“Women in the Military: Flirting With Disaster,” a persuasive, evidence-based argument against women in combat, was published in 1998 by decorated infantry officer and military journalist Brian Mitchell. I recommend it. But ideologues will insist we are more gender-enlightened 23 years on. Fine. Let them respond to decorated Afghanistan war veteran James Hasson’s 2019 book, “Stand Down: How Social Justice Warriors Are Sabotaging America’s Military.”
Hasson addresses the ramped-up effects of identity politics in the interim since Mitchell’s book was published. He is scathing on the Obama administration, “packed with far-left ideologues who neither understood nor cared to understand the military. … In their eyes it was a blunt-force tool for driving broader change within society as a whole.”
Hasson supports his charge with wince-inducing examples, such as an army “gender integration study” urging an end to “hyper-masculinity” in combat-arms units (China is presently doing “masculinity training”), and PowerPoint presentations instruct commanders about “male pregnancy.” Hasson even uncovers evidence that senior officials in the army’s legendary Ranger School overlooked serious training failures by female recruits—which would have disqualified male candidates—in order to ensure success for their first female candidates.
In a recent Newsweek article, Aaron Reitz, a major in the Marine Corps Reserve and the Texas deputy attorney-general for legal strategy, takes the same stance. Diversity recruitment intensified under Obama in 2009, Reitz says, when his captain “told us we had to sign up a certain number of college-enrolled racial minorities and females. No need to be too strict on physical fitness or academics, he said. Just bring them in.”
Reitz writes that he couldn’t have imagined that today, any disagreement with those policies would result in dissenting officers being labelled “racist,” “sexist,” “bigoted,” or “extremist.” In March 2021, at a special training session—a “stand-down to address extremism in the ranks”—the men were told the United States was threatened by “domestic terrorism” characterized in part by “anti-government,” “anti-authority,” or “abortion-related” extremism and various “supremacist” ideas, none of which were defined. The men were also encouraged to report on anyone holding an “extremist ideology.” They were not to have “divided loyalties.”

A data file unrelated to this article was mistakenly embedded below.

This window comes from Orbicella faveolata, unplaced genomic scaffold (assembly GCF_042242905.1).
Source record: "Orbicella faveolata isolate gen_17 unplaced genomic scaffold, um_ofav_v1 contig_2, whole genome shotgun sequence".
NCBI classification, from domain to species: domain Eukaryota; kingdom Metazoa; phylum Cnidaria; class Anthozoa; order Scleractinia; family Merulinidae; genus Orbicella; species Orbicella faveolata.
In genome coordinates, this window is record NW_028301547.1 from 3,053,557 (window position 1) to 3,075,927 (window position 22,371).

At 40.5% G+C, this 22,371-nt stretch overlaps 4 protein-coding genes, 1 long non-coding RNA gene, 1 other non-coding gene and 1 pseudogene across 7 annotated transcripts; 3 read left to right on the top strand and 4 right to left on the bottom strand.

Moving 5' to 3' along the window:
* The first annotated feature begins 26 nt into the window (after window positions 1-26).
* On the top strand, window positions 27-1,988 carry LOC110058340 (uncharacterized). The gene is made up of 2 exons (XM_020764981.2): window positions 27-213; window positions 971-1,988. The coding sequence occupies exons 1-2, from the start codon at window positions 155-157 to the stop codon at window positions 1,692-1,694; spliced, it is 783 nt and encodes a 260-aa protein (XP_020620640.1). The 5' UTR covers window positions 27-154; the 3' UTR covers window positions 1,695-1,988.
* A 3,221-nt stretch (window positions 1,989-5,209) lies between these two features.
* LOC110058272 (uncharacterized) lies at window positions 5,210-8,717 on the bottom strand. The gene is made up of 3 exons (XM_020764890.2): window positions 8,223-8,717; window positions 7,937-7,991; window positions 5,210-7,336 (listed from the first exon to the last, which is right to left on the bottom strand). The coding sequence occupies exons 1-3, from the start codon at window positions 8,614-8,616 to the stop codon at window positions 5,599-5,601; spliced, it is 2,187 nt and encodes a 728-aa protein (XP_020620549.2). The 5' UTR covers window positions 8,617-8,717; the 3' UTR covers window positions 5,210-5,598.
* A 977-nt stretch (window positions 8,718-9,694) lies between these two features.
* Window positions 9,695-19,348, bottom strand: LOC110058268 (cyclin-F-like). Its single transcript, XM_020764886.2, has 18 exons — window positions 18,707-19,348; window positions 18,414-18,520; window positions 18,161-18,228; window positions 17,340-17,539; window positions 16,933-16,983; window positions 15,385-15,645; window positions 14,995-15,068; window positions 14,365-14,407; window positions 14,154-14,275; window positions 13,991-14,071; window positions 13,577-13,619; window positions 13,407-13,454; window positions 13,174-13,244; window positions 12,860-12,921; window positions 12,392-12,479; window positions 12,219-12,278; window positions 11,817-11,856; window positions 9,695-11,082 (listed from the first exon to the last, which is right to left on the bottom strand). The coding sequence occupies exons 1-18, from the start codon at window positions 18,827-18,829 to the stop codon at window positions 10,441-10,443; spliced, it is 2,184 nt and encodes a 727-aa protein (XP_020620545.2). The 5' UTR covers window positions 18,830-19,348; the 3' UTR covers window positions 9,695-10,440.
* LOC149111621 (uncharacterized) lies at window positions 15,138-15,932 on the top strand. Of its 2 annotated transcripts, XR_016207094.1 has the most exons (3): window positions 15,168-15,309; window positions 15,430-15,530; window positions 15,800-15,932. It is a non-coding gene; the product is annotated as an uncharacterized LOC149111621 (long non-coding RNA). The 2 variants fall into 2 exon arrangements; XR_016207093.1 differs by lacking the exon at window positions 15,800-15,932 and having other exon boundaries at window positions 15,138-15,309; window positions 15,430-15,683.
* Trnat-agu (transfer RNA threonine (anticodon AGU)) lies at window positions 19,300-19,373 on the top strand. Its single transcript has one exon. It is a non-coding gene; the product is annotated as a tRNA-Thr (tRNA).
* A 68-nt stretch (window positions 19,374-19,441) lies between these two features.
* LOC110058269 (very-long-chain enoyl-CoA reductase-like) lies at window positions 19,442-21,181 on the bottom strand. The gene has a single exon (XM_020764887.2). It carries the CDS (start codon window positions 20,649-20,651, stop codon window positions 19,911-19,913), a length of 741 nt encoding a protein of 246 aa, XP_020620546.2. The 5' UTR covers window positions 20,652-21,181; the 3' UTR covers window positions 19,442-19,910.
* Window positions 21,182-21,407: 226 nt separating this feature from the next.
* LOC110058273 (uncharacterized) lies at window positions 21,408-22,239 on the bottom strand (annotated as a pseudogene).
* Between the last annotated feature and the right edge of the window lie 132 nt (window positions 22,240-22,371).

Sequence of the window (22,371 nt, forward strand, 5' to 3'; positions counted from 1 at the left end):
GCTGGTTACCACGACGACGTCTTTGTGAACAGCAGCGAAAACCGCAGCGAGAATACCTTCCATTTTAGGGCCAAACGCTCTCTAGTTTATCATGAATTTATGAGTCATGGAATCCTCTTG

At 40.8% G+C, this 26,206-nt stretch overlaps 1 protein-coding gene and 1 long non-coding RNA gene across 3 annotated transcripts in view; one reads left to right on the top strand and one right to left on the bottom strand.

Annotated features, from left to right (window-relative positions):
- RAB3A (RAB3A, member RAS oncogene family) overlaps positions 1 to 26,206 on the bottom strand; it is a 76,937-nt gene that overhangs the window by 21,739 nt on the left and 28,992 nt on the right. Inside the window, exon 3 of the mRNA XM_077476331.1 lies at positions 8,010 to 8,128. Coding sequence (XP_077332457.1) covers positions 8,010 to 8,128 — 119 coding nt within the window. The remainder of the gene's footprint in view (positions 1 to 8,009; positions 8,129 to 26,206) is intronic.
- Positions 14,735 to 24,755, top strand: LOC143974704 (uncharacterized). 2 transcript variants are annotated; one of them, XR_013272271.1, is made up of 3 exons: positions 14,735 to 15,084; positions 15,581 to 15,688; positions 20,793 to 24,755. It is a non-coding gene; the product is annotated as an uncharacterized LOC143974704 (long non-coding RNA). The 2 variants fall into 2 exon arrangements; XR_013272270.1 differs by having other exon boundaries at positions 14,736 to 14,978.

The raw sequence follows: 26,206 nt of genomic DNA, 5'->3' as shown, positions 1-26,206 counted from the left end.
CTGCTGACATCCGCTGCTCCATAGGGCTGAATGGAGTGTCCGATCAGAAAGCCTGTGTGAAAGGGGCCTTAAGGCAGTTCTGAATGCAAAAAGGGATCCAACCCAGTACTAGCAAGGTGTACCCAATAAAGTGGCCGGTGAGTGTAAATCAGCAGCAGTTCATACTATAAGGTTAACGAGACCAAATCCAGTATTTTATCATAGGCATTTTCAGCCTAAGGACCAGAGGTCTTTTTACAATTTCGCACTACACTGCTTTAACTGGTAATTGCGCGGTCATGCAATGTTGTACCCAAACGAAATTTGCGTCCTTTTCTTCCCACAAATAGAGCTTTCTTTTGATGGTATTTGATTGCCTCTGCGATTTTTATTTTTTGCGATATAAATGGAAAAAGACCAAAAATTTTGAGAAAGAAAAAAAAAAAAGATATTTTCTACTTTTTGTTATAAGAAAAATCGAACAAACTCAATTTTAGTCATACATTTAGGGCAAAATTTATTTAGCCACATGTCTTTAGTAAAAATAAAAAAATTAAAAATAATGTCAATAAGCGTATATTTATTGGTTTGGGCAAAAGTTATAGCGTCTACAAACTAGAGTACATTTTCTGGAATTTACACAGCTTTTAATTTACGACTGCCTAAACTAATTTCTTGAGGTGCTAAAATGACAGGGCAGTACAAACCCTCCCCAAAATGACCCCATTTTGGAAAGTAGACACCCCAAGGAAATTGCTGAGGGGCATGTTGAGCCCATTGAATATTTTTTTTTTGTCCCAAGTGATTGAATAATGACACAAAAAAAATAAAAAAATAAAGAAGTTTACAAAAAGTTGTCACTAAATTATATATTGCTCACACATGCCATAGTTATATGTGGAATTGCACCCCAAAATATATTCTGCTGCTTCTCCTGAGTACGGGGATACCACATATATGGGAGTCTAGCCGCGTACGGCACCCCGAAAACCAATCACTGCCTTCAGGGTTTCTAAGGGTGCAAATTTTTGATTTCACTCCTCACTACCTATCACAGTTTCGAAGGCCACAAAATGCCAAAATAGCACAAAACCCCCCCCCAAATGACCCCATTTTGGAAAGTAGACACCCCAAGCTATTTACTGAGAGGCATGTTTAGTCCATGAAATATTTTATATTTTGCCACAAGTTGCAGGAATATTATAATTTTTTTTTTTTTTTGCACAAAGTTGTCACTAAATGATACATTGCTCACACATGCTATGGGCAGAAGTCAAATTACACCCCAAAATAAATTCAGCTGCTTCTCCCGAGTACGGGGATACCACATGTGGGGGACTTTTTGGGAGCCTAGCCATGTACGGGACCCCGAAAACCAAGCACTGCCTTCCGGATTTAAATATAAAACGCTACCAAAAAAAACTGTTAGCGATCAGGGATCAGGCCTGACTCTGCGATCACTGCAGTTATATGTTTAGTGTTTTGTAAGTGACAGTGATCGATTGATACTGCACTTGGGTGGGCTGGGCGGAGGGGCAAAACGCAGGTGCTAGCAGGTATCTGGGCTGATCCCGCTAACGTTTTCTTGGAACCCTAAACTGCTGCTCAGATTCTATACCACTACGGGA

Since the Jan. 6 “insurrection” at the U.S. Capitol, Reitz says, “bureaucratic progressivism has hardened into iron-fisted wokeism.” The Department of Defence has developed paranoia regarding white nationalism. In February, Secretary of Defence Lloyd Austin issued a memo to all Pentagon leaders stating that the DOD “will not tolerate … actions associated with extremist or dissident ideologies.” All military personnel, over 1.14 million members, based on 2019 figures, will receive “extremist” training. Acting Secretary of the Navy Thomas Harker issued a memo promising to eradicate “actions that betray our oaths”—for example, any ideology challenging “gender identity or sexual orientation.”
Active conscription ended in the United States almost 50 years ago. American women have freedom of choice in military service. But they aren’t obligated to register for the Selective Service, as men must at age 18, or face serious penalties, from fines to imprisonment. Where’s the equity there? Don’t expect politicians to touch that red-hot button. In a woke military, as in a woke society, some folks are more equal than others.
Meanwhile, that sound of rollicking laughter you hear? That’s the Chinese Communist Party politburo, rolling in the aisles as they watch, with incredulity and delight, the latest season of America’s streaming comedy series “Circular Firing Squad,” produced, directed, and acted by the Military-Progressive Complex.
Barbara Kay has been a weekly columnist for the National Post since 2003. She also writes for ThePostMillennial.com, Quillette, and The Dorchester Review. She is the author of three books.